UN: UN officials call for more efforts to end Ebola cases

New York, US (PANA) - The  UN Secretary-General’s Special Envoy on Ebola, Dr. David Nabarro, on Wednesday in New York said that the final phase of getting to zero the number of Ebola cases may well be the hardest, saying that "the hunt to track down the Ebola virus is like looking for needles in haystacks".

Dr. Nabarro told UN reporters that having strong surveillance capabilities on the ground to identify people with Ebola, to confirm diagnosis, to quickly arrange effective treatment, to identify people that are their contacts and to keep those people under review for 21 days was a really difficult task, especially as these tasks must be coordinated through 63 different government structures in an area the size of France.

The UN envoy, who spoke after briefing the UN General Assembly, said the UN system and other partners required additional finance to support the work of national governments as they strived to get to zero cases.

If this intensive effort is to be sustained through 2015, the total cost will be around US$1.5 billion and the total funds available at this time are only around US$600 million.

One valuable mechanism for financing the response was through the Secretary-General’s Trust Fund, and so far, since it was set up in September 2014, it had received income from 32 donors and distributed US$131 million in strategic support for the response, he stated.

Dr. Nabarro also announced that this week, the UN would publish a first report of what had been done with all funds contributed and spent to date, noting that, more than 90 per cent of the contributed funds had been distributed.

Earlier, the UN Secretary-General Ban Ki-moon in his address to the General Assembly said: "We are facing a critical turning point, and the pattern of the Ebola outbreak has changed. 2015 has seen a significant decline in the number of new Ebola cases in the three affected countries.

"Let us provide the resources needed to get to zero...we are accelerating our work to reach the targets set by the Presidents of the Mano River Union on 15 February – zero cases in 60 days, by mid-April."

The UN chief also said that, "much important work lies ahead until the affected countries reach zero cases and begin the transition to reconstruction and recovery".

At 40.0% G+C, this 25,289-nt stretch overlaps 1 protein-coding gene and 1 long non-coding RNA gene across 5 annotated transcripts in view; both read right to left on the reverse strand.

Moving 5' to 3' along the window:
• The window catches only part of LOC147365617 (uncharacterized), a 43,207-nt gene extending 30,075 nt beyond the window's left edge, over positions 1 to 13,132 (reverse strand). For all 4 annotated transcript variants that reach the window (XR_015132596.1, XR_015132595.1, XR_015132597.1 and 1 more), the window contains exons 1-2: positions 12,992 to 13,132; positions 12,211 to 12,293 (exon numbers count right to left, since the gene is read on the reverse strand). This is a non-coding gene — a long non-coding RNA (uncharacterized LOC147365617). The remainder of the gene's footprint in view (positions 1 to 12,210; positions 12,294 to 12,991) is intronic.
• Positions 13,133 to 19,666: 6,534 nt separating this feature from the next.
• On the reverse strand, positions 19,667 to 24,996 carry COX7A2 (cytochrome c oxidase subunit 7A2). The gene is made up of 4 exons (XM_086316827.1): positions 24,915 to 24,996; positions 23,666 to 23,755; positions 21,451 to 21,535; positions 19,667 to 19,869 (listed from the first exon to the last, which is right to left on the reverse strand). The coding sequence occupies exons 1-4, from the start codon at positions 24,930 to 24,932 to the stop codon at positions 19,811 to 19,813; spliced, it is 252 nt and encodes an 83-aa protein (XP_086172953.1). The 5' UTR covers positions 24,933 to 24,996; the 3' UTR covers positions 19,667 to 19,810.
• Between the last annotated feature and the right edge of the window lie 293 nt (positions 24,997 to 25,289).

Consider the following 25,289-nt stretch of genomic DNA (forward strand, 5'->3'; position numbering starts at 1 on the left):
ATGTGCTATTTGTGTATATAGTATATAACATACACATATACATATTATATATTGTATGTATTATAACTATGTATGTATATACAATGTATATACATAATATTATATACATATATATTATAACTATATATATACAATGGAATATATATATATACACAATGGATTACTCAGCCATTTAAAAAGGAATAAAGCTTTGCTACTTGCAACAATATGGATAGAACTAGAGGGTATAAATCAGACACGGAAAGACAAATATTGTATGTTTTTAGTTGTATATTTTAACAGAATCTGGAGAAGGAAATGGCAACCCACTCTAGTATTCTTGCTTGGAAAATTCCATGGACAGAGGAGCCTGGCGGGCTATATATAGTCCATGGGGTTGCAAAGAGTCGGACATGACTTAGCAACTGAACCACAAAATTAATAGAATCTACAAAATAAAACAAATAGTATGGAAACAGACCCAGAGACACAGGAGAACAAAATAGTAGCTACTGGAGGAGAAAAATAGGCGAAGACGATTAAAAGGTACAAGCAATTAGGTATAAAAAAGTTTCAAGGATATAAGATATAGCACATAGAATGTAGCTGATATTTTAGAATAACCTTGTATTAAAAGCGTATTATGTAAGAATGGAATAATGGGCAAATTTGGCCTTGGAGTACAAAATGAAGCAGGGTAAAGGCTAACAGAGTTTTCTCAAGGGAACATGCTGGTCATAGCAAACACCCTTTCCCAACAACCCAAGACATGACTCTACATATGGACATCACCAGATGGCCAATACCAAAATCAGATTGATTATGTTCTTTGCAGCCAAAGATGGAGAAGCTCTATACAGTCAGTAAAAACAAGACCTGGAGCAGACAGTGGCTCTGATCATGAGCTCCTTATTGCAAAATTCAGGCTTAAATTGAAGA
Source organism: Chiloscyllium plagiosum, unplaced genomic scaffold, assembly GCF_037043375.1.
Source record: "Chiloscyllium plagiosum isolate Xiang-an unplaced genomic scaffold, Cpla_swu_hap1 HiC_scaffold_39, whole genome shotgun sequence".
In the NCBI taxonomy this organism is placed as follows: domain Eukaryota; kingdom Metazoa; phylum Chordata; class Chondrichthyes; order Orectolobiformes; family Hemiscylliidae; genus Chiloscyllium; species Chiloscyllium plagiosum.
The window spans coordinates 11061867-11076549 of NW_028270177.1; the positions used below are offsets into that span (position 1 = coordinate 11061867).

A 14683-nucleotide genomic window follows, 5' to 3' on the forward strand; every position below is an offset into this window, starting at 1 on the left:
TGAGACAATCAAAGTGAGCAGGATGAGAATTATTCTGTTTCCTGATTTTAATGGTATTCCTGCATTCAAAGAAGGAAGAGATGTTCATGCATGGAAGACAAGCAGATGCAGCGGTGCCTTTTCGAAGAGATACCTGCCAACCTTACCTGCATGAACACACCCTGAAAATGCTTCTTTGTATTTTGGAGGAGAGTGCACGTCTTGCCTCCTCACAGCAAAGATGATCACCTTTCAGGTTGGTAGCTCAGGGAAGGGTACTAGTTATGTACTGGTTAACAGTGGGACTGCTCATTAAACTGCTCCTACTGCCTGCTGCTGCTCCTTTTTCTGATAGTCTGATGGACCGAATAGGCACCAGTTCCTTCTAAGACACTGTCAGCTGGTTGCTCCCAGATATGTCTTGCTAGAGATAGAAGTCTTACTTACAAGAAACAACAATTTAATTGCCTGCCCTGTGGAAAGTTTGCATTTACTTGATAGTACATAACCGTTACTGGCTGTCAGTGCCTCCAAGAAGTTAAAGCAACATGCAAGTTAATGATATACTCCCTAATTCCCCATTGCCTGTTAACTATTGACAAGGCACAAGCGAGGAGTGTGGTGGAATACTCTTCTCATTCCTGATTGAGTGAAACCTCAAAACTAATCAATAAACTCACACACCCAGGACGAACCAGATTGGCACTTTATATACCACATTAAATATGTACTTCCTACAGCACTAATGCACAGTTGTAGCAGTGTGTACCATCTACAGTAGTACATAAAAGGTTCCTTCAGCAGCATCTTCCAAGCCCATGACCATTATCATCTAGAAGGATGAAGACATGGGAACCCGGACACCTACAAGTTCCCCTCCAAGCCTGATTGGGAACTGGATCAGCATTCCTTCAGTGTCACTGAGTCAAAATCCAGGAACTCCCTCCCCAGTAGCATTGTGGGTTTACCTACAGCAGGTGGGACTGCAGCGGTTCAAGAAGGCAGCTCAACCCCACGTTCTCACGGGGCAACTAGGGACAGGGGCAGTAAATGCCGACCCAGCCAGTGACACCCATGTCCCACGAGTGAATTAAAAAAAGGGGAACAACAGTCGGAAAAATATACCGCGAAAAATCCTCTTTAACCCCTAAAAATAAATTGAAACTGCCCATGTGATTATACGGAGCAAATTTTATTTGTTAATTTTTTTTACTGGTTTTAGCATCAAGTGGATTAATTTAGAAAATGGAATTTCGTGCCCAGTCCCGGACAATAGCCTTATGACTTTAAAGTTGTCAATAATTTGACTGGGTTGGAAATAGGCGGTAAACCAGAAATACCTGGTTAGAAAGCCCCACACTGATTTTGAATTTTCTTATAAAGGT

"I call on all responders to redouble their efforts, and on donors to stay the course, and looking ahead let us ensure that reconstruction and recovery can occur without delay," he said.

Also, the Assembly President Sam Kutesa said that the international community should feel heartened by the progress that had been made against the virus in the most affected countries – Guinea, Sierra Leone and Liberia.

However, "we cannot yet claim triumph over Ebola. With the rainy season quickly approaching, efforts must be redoubled in order to ensure a final, successful push for eliminating this epidemic but also, begin to direct attention to the region’s long-term recovery effort".

He said the most-affected countries still faced serious challenges, particularly with regard to their long-term social-economic recovery, adding the devastating impact of the Ebola outbreak could seriously compromise their sustainable development efforts.

To that end, the Assembly President announced that a high-level international conference on
Ebola on 3rd March in Brussels, Belgium, was being organized to focus on the long-term needs
of the region.

The message by senior UN officials briefing an informal meeting of the General Assembly at UN headquarters on the public health crisis emanating from the Ebola virus outbreak was two-fold: the need for resources for immediate response to the disease that has affected some 23,000 people with 9,300 deaths, as well as the need to begin planning for revival and
recovery.

Meanwhile in Guinea, 58 people have reportedly been convicted over an attack on Ebola workers in January 2015, according to UN Mission for Ebola Emergency Response (UNMEER).

It said the charges included assault and battery of several government workers and medical staff, destruction of public buildings, public insults or threats, and rebellion.

UNMEER also reported that community resistance remained widespread particularly in 10 prefectures in Guinea.
-0- PANA AA/MA 18Feb2015

18 february 2015 22:45:13




xhtml CSS